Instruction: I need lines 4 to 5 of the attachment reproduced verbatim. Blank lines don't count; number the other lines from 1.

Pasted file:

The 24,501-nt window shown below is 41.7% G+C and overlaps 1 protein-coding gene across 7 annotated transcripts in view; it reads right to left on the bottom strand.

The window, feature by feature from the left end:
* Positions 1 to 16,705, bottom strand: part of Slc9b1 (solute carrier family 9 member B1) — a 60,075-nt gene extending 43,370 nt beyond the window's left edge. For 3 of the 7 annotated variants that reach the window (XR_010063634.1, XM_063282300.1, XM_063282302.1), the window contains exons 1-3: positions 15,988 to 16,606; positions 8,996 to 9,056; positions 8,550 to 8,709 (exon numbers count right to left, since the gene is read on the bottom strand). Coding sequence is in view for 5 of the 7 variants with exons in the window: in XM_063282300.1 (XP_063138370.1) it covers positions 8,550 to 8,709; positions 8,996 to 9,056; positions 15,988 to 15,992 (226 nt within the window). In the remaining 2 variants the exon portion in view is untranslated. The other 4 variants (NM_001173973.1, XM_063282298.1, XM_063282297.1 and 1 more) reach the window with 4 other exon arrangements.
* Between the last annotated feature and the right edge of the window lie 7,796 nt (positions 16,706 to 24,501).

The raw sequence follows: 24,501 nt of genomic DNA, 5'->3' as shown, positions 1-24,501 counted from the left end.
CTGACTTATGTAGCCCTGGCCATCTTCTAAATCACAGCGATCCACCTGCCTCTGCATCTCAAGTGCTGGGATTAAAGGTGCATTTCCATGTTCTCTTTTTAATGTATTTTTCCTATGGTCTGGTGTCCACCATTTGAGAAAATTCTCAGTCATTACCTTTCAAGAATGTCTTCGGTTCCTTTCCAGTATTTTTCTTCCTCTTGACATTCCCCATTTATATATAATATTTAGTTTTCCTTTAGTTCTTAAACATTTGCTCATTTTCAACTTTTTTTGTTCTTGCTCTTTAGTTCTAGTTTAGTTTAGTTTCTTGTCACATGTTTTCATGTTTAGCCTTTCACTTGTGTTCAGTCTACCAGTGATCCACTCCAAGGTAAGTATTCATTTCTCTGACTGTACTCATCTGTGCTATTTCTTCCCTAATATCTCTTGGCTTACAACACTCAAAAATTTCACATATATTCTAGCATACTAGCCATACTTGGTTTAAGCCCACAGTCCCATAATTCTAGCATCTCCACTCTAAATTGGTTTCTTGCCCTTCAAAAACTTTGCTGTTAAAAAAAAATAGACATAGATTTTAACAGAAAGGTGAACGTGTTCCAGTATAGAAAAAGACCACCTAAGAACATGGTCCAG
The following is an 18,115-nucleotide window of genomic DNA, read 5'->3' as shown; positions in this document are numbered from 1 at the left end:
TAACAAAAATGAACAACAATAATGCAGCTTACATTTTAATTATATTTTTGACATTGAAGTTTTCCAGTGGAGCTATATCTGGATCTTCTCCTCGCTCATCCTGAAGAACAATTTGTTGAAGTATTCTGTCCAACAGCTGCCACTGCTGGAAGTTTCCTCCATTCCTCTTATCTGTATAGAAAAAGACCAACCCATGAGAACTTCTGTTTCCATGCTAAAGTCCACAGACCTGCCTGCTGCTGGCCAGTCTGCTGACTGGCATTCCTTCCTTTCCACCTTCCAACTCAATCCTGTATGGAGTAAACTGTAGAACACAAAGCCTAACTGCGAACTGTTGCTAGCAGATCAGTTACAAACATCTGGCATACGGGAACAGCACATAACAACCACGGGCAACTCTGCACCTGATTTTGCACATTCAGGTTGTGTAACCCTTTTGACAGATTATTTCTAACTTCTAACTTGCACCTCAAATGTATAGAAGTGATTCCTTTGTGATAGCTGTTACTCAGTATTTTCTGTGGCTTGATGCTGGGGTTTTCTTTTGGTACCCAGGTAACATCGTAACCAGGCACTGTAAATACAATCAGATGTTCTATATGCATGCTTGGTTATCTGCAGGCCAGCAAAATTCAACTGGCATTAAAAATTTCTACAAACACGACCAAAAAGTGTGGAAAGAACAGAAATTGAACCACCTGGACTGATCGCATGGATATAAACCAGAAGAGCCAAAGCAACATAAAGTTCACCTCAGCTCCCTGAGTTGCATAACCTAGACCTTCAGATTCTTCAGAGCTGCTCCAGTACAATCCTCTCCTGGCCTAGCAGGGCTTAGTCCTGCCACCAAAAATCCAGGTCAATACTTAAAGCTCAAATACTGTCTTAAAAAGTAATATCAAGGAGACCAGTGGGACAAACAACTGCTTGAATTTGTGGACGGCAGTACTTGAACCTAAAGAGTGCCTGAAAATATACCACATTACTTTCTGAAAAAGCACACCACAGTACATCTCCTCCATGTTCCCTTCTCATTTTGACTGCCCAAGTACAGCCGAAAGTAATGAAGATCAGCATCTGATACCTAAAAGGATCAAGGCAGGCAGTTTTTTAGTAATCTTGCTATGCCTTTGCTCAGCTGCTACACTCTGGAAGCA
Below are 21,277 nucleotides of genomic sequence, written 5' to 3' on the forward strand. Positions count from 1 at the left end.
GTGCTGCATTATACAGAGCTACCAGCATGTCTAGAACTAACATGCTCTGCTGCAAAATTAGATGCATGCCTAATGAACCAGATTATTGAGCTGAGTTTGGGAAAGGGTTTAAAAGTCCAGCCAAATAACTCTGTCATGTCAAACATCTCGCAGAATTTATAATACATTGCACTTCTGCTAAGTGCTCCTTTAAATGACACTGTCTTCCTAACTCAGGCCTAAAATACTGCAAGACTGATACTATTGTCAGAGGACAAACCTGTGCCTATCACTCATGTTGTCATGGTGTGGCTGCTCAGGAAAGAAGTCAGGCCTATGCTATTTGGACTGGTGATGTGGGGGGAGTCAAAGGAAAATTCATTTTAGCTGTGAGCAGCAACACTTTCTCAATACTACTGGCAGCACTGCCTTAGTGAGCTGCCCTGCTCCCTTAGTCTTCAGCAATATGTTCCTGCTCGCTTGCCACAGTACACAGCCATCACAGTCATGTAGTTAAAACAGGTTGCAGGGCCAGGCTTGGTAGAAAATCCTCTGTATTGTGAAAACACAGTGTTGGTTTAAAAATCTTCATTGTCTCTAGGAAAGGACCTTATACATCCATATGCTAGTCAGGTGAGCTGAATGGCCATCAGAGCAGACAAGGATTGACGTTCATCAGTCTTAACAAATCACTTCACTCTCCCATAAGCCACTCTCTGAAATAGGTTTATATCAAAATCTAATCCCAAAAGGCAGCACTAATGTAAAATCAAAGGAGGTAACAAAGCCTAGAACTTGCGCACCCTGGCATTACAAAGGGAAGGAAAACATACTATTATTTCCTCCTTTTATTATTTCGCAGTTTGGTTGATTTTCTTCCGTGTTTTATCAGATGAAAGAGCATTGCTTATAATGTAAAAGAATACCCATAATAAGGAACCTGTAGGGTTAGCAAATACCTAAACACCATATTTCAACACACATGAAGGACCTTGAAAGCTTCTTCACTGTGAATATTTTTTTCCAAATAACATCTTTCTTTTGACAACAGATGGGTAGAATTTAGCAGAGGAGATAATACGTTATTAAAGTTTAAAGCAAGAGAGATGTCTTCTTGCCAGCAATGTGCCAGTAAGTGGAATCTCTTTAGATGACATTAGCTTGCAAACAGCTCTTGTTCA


* Between the last annotated feature and the right edge of the window lie 7,796 nt (positions 16,706 to 24,501).

The raw sequence follows: 24,501 nt of genomic DNA, 5'->3' as shown, positions 1-24,501 counted from the left end.